As people make the decision to flee or hunker down during a natural disaster, most thought goes to making sure they have their basic needs met. Of course, food, water, and shelter come first, but your planning should also include protecting your personal and financial documents.
There are a number of ways to do this, and even those in the path of Hurricane Irma can still take some steps to protect their most important paperwork. Ideally these moves would be made long before disaster strikes, but even as time dwindles, or even during a storm, there are things you can do.
Take pictures and scans
In the immediate aftermath of a storm, there are certain documents that will be immediately important. For example, you will want access to any insurance policies. In some cases that's as simple as checking your account online to make sure details are available there. In other cases, especially with less tech-friendly insurance companies, you will want physical copies.
In that case, there are free apps for both Android and iOS phones that make it easy to scan documents. You can use these to record copies of your policies and email them to yourself or a relative or friend outside the storm zone. This process requires decent lighting, and it's a bit slow, but it's easy and makes shockingly good copies.
For single-page documents like birth certificates, licenses, and anything else, you can make a backup copy by taking a picture. These won't have any legal standing, but having the pictures may makes it easier to replace them.
What's the best way to protect important documents?
The best way to protect documents of all types in your home is to keep them in waterproof containers. Look in stores and online for waterproof pouches, file folders, bags, and other containers. You might also want to consider containers that are both water- and fire-safe.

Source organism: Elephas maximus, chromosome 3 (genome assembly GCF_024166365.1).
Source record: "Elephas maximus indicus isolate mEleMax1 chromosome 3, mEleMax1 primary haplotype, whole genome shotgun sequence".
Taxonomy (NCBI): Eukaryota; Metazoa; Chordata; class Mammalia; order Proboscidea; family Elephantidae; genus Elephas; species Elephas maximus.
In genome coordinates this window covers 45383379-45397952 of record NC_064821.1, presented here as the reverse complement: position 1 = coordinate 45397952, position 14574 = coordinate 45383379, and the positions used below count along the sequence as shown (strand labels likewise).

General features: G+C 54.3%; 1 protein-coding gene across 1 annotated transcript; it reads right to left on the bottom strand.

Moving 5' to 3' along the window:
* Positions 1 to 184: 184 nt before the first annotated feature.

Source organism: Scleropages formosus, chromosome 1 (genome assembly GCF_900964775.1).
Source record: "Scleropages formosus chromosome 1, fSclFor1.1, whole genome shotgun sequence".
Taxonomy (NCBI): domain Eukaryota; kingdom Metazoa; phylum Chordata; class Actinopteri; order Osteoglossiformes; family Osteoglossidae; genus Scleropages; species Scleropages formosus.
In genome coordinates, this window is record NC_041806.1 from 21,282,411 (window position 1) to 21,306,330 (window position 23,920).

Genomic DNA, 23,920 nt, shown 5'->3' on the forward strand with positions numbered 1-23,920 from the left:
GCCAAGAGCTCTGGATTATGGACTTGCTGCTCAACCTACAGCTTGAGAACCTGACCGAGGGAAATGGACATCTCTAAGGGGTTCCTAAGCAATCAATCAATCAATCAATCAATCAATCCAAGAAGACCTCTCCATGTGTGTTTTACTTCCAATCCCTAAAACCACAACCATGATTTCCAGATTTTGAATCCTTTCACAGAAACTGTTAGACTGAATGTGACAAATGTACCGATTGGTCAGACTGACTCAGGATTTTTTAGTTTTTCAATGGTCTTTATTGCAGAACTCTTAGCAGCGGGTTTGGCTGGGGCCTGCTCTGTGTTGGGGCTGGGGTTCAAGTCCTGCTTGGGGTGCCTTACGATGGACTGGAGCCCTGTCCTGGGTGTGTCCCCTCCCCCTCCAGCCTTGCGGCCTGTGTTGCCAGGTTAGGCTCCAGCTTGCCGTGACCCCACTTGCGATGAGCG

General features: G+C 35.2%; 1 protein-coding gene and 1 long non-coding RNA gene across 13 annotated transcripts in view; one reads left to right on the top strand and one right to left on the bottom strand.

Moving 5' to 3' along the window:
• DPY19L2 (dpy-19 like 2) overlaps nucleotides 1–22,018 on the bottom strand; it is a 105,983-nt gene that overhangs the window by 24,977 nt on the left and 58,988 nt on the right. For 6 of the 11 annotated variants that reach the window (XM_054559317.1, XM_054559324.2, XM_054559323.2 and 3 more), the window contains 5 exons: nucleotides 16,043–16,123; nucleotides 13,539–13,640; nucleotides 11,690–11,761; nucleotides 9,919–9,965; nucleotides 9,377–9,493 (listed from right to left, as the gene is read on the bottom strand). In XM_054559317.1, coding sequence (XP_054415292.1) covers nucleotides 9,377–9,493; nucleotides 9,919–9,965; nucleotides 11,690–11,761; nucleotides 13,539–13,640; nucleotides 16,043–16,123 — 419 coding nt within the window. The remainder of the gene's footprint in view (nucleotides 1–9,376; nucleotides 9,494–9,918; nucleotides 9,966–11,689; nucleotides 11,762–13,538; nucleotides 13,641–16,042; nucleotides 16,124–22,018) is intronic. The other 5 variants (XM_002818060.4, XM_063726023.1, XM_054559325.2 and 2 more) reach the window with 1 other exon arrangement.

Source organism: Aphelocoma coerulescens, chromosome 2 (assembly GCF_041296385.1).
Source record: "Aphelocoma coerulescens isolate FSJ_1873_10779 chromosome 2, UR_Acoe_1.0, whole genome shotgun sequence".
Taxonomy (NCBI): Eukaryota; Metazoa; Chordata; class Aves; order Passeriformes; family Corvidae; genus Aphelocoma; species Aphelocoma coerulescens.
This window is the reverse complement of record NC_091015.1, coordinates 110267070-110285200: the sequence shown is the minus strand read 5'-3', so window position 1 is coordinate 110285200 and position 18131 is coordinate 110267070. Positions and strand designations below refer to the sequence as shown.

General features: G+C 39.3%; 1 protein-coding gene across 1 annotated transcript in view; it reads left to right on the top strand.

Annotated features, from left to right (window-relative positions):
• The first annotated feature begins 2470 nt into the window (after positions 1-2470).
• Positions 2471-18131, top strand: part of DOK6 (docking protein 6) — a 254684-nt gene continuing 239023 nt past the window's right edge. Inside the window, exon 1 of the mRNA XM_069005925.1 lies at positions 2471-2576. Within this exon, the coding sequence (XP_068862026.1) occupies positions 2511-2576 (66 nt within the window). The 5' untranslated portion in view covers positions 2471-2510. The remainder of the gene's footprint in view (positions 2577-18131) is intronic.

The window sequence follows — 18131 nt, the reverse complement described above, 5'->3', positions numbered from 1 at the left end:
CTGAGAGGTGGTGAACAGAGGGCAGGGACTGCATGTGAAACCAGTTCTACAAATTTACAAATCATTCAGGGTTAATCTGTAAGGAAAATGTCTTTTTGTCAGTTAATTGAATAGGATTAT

Many of the items offered in this space are available for overnight delivery. That means that even people who cut it close might still be able to order what they need.
The second option is keeping your documents off-site. That could mean a safe deposit box at a bank (which are often water- and fireproof). It could also mean having copies of everything in a secure location at a friend's or relative's house in another geographic locale.
What documents need protecting?
The Federal Emergency Management Agency (FEMA) has official guidelines for what documents you should protect. This is by no means a complete list, but it hits the highlights of what most people will want to keep safe:
- Vital records: Driver's licenses, birth certificates, adoption papers, Social Security cards, passports, citizenship papers, child custody papers, military IDs, and records/photos for any pets as well as ID chip numbers if applicable.
- Insurance policies: You will want at least the policy number and contact information for your homeowners, renters, flood, earthquake, auto, life, health, disability, long-term care, and any other policies.
- Property records: Real estate deeds of trust and at least the two-page settlement document from any mortgages, auto/boat/RV registration and titles; and a video or pictures inventorying your possessions.
- Medical information: Prescription information (drug name and dosage), health insurance identification cards, physician names and phone numbers, powers of attorney for healthcare, and living wills.
- Estate planning documents: Wills, trusts, funeral instructions, powers of attorney, attorney names and phone numbers.
- Financial records: First two pages of your previous year's federal and state tax returns, list of stocks/bonds, brokerage and retirement account info, credit card, checking and savings account numbers, as well as the associated contacts.
Better safe than sorry
If you don't have your insurance policy number after a natural disaster or weather event, you still have insurance. Having the papers, however, makes getting your needs met easier at a time when many providers will be overwhelmed. This is a case where you hope to never need to use any of the things you have prepped, but it's better to be safe than sorry.
Of course, if you're already in a storm or other natural disaster, don't do anything that compromises your safety. Even the most important documents can be replaced and it's never worth risking your safety to protect a possession.
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